Chasing Righteousness

Righteous: "Meeting the standard of what is right and just; morally right; guiltless."
The American Heritage Dictionary of the English Language

Meeting the standard of what is right and just certainly sounds like a good idea. We ought to do right, and justice is essential to a sane society. We have a problem though with the standard. We don't all agree on what it should be. The Ten Commandments are a useful and popular standard. Few of us fully subscribe to all ten though. Even the fairly straightforward commandments, like "Thou shalt not kill" require interpretation. If we shall not kill, how can we have wars? How can we execute criminals? How can we stone adulteresses? Alright, we don't stone adulteresses anymore. We drew a line around that one. Still, many who believe in the Ten Commandments think it is acceptable to have wars and to execute criminals.

We could use sacred scripture as our standard. Which parts then? The parts in the Bible where slavery, genocide and animal sacrifice seem OK? The parts of Hindu scripture where a rigid caste system is advocated? No? Then we could use the opinions of the wise interpreters of the scriptures. Unfortunately, the authoritative scholars lived in times unlike our own. Should we base our beliefs about contraception on the long ago pronouncements of men who lived in a sparsely populated world when famine, disease and war swept lives away with alarming frequency? Should we follow men of a patriarchal society in their pronouncements about how to treat women?

A proper understanding of karma can help in our moral decision-making. Karma is cause and effect. Actions have consequences. If our behavior has beneficial consequences, the karma is good. If the consequences are harmful, the karma is bad. If your theology teaches that people should not use condoms, but people die of disease because of that, what kind of karma are you generating? You might say, "Well those people shouldn't be having sex!" But people do have sex. That's what happens among human beings sometimes. The way the world works perhaps should have some relevance to our moral decision-making. The Stoics considered natural law as their touchstone. They arrived at their understanding of it through reason. Taoists seek to live according to the Tao, which cannot truly be defined, but which roughly means the way things work naturally. Tao is the ultimate principle of the universe. You can disapprove of gravity, but when you build your house, you had better take its nature into consideration. You can live by strong moral principles, but if they don't coincide with the way of the universe, you are going to have some bad consequences. If the consequences of your morality are evil, how moral are you?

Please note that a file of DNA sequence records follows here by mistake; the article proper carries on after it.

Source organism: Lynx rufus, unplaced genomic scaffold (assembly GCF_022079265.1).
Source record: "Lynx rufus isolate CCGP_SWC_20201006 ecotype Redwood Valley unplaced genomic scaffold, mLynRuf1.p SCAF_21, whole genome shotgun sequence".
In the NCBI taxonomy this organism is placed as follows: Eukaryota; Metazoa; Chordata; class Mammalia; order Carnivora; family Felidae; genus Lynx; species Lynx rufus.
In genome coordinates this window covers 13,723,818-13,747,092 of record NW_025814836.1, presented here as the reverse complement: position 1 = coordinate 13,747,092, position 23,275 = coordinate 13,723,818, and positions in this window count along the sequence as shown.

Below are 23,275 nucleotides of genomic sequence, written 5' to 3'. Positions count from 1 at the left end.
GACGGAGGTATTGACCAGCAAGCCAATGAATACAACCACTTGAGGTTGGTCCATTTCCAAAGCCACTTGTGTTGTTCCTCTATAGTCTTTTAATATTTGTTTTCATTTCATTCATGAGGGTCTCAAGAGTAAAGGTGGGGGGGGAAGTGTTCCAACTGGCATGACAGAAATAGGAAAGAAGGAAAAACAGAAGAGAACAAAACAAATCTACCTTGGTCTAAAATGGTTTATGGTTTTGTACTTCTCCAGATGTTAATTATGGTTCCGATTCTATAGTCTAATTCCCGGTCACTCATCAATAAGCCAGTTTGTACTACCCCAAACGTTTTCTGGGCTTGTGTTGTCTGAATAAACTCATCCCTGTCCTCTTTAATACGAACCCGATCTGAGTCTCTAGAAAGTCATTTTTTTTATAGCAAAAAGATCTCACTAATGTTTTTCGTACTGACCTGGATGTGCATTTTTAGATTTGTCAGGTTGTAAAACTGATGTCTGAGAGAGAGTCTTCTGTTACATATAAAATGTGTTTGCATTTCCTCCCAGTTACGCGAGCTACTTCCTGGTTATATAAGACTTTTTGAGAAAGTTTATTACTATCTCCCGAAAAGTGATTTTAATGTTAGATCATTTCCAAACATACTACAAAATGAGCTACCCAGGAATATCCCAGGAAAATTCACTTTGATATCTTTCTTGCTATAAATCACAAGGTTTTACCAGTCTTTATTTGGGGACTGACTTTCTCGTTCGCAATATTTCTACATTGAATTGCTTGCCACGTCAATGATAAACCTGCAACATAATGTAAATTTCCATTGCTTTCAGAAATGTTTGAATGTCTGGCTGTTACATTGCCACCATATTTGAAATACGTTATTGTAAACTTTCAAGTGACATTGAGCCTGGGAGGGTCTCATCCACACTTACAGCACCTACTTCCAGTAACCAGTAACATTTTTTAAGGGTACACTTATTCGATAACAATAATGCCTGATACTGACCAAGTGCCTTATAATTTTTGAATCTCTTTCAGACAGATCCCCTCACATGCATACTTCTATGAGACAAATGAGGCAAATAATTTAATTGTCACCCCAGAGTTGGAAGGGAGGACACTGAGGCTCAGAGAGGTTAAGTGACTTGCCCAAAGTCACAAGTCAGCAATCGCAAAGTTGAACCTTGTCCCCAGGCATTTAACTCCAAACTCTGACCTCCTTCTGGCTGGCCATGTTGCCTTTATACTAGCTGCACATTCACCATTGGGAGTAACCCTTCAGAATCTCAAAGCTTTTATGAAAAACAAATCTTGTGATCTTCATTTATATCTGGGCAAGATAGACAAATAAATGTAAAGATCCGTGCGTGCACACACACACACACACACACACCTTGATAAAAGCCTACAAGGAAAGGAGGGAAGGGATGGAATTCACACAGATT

Knowing natural law through reason or grasping the meaning of the Tao can seem difficult, if not impossible. Perhaps we can find some simple principles upon which to base our morality. The Golden Rule in some version is found in all the major religions. It essentially says we ought to treat others as we would like to be treated. This seems sound, though we may do better to treat them as they would prefer to be treated, rather than assuming that they need what we need. Following the Golden Rule, missionaries and conquerors have made native peoples cut their hair, wear pants, give up their languages and their ways of life. Morality without kindness doesn't seem to work, and kindness without wisdom doesn't seem to work either.

Perhaps the best we can do is to seek to live a moral life, knowing that sometimes we will fail. We can seek to be kind. We can wish good upon our fellow beings. We can seek to be wise, which means that we must be willing to reflect upon complex issues with an open heart and mind. We can consider what other wise people have done in similar situations, or what they would do. What would Jesus do? What would Buddha do? What would Lao Tse or Confucius do? We can pray to know the will of God, the way of wisdom, the nature of Tao. We can seek compassion by meditating upon the suffering of others and desiring that they be free from suffering. We can affirm that our intentions are honest and kind, and then we can act with sincerity.

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© 2005 Tom Barrett